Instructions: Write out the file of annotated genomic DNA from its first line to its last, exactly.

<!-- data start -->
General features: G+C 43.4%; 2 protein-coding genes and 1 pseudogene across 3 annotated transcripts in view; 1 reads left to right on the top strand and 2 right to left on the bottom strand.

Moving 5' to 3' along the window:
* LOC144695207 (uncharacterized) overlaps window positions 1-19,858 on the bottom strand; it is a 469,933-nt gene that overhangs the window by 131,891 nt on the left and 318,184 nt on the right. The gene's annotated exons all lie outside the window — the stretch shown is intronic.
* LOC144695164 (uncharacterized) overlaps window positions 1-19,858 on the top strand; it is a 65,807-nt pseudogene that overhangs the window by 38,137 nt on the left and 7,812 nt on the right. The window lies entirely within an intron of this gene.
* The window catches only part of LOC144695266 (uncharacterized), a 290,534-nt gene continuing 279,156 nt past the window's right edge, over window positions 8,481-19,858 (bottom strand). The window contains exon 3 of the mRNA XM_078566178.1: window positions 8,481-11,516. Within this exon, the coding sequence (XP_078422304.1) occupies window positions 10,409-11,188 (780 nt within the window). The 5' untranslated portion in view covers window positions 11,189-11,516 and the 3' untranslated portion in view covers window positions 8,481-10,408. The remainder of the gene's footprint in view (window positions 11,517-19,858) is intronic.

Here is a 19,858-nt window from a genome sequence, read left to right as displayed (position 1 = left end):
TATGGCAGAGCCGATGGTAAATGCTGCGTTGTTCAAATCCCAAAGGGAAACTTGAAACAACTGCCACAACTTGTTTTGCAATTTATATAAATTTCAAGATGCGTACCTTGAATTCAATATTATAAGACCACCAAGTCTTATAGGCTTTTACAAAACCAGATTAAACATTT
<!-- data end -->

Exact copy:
General features: G+C 43.4%; 2 protein-coding genes and 1 pseudogene across 3 annotated transcripts in view; 1 reads left to right on the top strand and 2 right to left on the bottom strand.

Moving 5' to 3' along the window:
* LOC144695207 (uncharacterized) overlaps window positions 1-19,858 on the bottom strand; it is a 469,933-nt gene that overhangs the window by 131,891 nt on the left and 318,184 nt on the right. The gene's annotated exons all lie outside the window — the stretch shown is intronic.
* LOC144695164 (uncharacterized) overlaps window positions 1-19,858 on the top strand; it is a 65,807-nt pseudogene that overhangs the window by 38,137 nt on the left and 7,812 nt on the right. The window lies entirely within an intron of this gene.
* The window catches only part of LOC144695266 (uncharacterized), a 290,534-nt gene continuing 279,156 nt past the window's right edge, over window positions 8,481-19,858 (bottom strand). The window contains exon 3 of the mRNA XM_078566178.1: window positions 8,481-11,516. Within this exon, the coding sequence (XP_078422304.1) occupies window positions 10,409-11,188 (780 nt within the window). The 5' untranslated portion in view covers window positions 11,189-11,516 and the 3' untranslated portion in view covers window positions 8,481-10,408. The remainder of the gene's footprint in view (window positions 11,517-19,858) is intronic.

Here is a 19,858-nt window from a genome sequence, read left to right as displayed (position 1 = left end):
TATGGCAGAGCCGATGGTAAATGCTGCGTTGTTCAAATCCCAAAGGGAAACTTGAAACAACTGCCACAACTTGTTTTGCAATTTATATAAATTTCAAGATGCGTACCTTGAATTCAATATTATAAGACCACCAAGTCTTATAGGCTTTTACAAAACCAGATTAAACATTT